Farewell Amor is an intimate soap opera blessed with an engaging small cast and an intriguing premise: What happens when Esther (Zainab Jah), an Angolan woman, and Sylvia (Jayme Lawson), her teen-age daughter, finally reunite with their husband and father after spending 17 years apart? Writer-director Ekwa Msangi could have chosen to look back at the woes that these immigrants have suffered in the past. But, instead, the trio is more concerned about whether they will be able to get over the awkwardness of their situation and be able to share a future together as a family.
As a storyteller, Msangi does something interesting after charismatic cab driver Walter (Ntare Guma Mbaho Mwine who oozes an elder sexy vibe), brings his spouse and child back to his small one-bedroom Brooklyn apartment. She splits up her narrative into thirds, allowing us to focus on each individual character’s story. We learn that Walter has been having a relationship with a nurse and is forcing himself to let go for the sake of his marriage. Sylvia, meanwhile, meets a boy at school who encourages her to sign up for a dance competition. As for Esther, she has grown increasingly more pious over the years as religion has become an anchor for her.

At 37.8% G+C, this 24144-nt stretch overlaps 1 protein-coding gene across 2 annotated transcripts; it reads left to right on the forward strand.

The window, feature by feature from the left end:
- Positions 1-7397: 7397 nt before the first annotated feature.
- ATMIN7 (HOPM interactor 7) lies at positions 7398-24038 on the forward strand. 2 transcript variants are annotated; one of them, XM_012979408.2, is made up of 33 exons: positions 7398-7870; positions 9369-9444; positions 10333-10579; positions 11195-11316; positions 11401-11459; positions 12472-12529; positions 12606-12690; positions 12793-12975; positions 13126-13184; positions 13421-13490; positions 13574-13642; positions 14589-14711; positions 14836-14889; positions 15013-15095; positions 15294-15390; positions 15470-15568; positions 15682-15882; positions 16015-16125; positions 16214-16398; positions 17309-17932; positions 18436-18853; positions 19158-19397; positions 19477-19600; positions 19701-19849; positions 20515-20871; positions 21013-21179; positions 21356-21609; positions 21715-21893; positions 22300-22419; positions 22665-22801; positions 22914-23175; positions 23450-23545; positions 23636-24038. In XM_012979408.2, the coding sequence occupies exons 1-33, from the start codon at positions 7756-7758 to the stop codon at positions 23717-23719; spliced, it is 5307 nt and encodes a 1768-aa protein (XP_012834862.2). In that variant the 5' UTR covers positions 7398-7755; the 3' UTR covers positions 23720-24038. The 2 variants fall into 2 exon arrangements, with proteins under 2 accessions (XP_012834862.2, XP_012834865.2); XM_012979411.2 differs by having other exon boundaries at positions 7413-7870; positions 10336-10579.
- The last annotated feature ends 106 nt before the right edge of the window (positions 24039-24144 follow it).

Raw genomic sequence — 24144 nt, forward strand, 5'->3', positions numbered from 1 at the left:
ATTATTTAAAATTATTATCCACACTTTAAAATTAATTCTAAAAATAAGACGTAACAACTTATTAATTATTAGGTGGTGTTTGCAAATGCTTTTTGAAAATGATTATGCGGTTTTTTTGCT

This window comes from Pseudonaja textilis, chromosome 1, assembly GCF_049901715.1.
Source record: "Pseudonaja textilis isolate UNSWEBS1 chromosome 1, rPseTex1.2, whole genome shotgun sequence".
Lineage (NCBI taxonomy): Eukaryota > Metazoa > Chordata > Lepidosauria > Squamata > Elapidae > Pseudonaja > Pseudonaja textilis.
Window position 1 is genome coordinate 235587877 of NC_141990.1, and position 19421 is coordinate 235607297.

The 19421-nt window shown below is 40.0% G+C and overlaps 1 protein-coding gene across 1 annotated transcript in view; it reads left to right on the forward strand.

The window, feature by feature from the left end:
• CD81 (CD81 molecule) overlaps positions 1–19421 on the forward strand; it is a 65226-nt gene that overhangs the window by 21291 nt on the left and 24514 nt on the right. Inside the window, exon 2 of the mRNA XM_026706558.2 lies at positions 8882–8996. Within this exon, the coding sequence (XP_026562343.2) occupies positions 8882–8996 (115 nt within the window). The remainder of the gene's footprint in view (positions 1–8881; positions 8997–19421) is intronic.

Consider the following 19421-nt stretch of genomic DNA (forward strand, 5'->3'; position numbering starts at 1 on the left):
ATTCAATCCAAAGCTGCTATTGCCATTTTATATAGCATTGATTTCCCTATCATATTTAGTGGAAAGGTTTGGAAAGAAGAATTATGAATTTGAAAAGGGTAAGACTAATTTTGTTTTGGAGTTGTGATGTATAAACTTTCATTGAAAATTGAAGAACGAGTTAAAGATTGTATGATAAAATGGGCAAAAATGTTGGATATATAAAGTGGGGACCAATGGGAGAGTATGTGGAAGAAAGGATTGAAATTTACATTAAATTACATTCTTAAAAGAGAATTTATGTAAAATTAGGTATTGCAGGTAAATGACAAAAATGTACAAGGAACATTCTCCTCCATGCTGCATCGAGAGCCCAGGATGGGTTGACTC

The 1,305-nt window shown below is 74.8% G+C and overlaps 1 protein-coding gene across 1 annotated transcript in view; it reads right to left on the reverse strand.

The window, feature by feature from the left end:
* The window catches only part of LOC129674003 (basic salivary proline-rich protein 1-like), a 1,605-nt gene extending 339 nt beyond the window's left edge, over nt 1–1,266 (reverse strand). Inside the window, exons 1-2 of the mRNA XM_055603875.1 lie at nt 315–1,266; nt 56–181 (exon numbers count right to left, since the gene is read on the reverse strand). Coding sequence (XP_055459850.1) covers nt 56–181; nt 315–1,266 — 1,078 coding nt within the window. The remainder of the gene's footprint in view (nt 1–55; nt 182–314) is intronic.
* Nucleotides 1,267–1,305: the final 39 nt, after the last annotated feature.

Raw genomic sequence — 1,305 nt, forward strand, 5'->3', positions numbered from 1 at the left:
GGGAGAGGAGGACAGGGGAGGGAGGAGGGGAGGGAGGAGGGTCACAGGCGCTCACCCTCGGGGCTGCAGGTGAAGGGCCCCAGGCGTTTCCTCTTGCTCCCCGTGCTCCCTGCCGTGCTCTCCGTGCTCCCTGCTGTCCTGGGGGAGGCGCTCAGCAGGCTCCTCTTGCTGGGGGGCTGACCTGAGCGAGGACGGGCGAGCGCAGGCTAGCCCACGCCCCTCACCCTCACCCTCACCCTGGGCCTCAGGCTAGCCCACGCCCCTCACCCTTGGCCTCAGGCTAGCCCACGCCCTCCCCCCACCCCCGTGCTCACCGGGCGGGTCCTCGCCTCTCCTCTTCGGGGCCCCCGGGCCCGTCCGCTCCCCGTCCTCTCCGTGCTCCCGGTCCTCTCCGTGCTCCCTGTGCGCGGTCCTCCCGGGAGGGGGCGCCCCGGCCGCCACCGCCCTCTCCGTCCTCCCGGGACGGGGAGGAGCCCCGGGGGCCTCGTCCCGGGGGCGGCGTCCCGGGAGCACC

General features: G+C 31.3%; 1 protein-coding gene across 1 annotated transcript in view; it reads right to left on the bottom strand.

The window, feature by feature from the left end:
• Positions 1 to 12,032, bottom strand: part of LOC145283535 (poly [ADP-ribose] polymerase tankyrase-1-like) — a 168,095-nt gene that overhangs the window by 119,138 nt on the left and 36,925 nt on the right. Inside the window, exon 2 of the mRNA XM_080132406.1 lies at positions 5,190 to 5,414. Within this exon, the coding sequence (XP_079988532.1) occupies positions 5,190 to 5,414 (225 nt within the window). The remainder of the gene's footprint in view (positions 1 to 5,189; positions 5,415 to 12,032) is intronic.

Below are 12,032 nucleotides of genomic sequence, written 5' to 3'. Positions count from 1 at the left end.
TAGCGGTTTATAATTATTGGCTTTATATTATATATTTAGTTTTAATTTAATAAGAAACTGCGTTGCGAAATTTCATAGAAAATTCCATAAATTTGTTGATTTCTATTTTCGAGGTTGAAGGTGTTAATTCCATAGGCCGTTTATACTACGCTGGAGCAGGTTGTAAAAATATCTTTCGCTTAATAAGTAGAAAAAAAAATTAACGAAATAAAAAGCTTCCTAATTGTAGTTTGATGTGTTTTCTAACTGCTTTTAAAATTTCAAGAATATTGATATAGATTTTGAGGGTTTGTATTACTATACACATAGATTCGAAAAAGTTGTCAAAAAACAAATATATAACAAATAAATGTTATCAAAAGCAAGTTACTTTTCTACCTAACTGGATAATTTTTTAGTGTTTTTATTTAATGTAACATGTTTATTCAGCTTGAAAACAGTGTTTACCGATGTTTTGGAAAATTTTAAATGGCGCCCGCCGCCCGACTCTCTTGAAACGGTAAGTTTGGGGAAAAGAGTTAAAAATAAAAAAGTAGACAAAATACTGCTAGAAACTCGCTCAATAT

Secrets eventually come out, old habits must be broken and new ties to one another must be made. That it is the family’s shared love of music and dance in their lives that allow them to connect to one another is a clever way to forge bonds. Msangi finds a universal pathway to allow us to understand what this family is going through and how they manage to connect with one another. Of the three main characters, the charismatic Mwine with his sexy voice and moves is the standout while Joie Lee is a true joy as a sassy helpful neighbor who gives Esther some much needed advice.
Farewell Amor takes a different route than other tales about foreigners as they try to adapt to the lifestyle of the country we call home and nails it by making it specific as well as relatable to many people around the world at a time that those seeking to become citizens have been treated like animals and been demonized. If Walter’s family is typical of those who wish to find a better life, I say let’s bring them on.